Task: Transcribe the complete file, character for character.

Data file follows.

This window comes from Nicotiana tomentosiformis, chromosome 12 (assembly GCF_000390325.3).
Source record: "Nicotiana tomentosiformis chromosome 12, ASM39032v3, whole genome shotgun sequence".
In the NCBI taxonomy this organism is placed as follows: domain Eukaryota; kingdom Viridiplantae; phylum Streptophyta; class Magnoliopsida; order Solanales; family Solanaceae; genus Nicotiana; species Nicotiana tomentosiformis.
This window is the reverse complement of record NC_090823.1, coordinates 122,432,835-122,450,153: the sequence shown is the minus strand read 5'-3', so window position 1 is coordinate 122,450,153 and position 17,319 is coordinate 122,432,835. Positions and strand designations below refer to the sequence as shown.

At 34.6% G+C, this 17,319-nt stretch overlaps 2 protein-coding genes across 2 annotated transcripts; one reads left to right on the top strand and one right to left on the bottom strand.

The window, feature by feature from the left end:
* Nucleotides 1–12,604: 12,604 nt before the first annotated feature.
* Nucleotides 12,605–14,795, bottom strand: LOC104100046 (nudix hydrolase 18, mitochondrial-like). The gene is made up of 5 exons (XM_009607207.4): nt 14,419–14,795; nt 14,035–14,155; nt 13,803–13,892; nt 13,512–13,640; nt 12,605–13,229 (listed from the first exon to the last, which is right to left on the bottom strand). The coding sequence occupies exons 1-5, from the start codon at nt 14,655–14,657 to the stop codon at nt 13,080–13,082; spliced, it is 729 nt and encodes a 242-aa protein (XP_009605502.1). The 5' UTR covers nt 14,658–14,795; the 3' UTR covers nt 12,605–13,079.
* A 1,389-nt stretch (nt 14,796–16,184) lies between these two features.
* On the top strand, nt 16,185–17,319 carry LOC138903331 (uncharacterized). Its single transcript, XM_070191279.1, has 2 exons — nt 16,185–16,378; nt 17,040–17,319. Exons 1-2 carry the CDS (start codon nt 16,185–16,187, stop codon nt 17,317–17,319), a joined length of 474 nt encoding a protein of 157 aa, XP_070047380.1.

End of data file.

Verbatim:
This window comes from Nicotiana tomentosiformis, chromosome 12 (assembly GCF_000390325.3).
Source record: "Nicotiana tomentosiformis chromosome 12, ASM39032v3, whole genome shotgun sequence".
In the NCBI taxonomy this organism is placed as follows: domain Eukaryota; kingdom Viridiplantae; phylum Streptophyta; class Magnoliopsida; order Solanales; family Solanaceae; genus Nicotiana; species Nicotiana tomentosiformis.
This window is the reverse complement of record NC_090823.1, coordinates 122,432,835-122,450,153: the sequence shown is the minus strand read 5'-3', so window position 1 is coordinate 122,450,153 and position 17,319 is coordinate 122,432,835. Positions and strand designations below refer to the sequence as shown.

At 34.6% G+C, this 17,319-nt stretch overlaps 2 protein-coding genes across 2 annotated transcripts; one reads left to right on the top strand and one right to left on the bottom strand.

The window, feature by feature from the left end:
* Nucleotides 1–12,604: 12,604 nt before the first annotated feature.
* Nucleotides 12,605–14,795, bottom strand: LOC104100046 (nudix hydrolase 18, mitochondrial-like). The gene is made up of 5 exons (XM_009607207.4): nt 14,419–14,795; nt 14,035–14,155; nt 13,803–13,892; nt 13,512–13,640; nt 12,605–13,229 (listed from the first exon to the last, which is right to left on the bottom strand). The coding sequence occupies exons 1-5, from the start codon at nt 14,655–14,657 to the stop codon at nt 13,080–13,082; spliced, it is 729 nt and encodes a 242-aa protein (XP_009605502.1). The 5' UTR covers nt 14,658–14,795; the 3' UTR covers nt 12,605–13,079.
* A 1,389-nt stretch (nt 14,796–16,184) lies between these two features.
* On the top strand, nt 16,185–17,319 carry LOC138903331 (uncharacterized). Its single transcript, XM_070191279.1, has 2 exons — nt 16,185–16,378; nt 17,040–17,319. Exons 1-2 carry the CDS (start codon nt 16,185–16,187, stop codon nt 17,317–17,319), a joined length of 474 nt encoding a protein of 157 aa, XP_070047380.1.